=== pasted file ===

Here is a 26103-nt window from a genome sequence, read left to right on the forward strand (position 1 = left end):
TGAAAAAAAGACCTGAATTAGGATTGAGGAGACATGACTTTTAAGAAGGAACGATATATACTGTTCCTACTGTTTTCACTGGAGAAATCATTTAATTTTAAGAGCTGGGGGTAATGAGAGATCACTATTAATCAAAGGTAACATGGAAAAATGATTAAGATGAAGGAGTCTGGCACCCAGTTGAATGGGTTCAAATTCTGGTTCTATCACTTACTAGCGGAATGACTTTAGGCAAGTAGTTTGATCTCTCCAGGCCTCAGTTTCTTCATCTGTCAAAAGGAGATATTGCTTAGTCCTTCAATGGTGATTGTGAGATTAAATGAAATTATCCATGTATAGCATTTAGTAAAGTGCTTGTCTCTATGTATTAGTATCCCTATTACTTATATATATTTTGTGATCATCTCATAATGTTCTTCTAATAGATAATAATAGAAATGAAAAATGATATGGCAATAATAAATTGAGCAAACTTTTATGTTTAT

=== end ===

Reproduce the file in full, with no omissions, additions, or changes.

Here is a 26103-nt window from a genome sequence, read left to right on the forward strand (position 1 = left end):
TGAAAAAAAGACCTGAATTAGGATTGAGGAGACATGACTTTTAAGAAGGAACGATATATACTGTTCCTACTGTTTTCACTGGAGAAATCATTTAATTTTAAGAGCTGGGGGTAATGAGAGATCACTATTAATCAAAGGTAACATGGAAAAATGATTAAGATGAAGGAGTCTGGCACCCAGTTGAATGGGTTCAAATTCTGGTTCTATCACTTACTAGCGGAATGACTTTAGGCAAGTAGTTTGATCTCTCCAGGCCTCAGTTTCTTCATCTGTCAAAAGGAGATATTGCTTAGTCCTTCAATGGTGATTGTGAGATTAAATGAAATTATCCATGTATAGCATTTAGTAAAGTGCTTGTCTCTATGTATTAGTATCCCTATTACTTATATATATTTTGTGATCATCTCATAATGTTCTTCTAATAGATAATAATAGAAATGAAAAATGATATGGCAATAATAAATTGAGCAAACTTTTATGTTTAT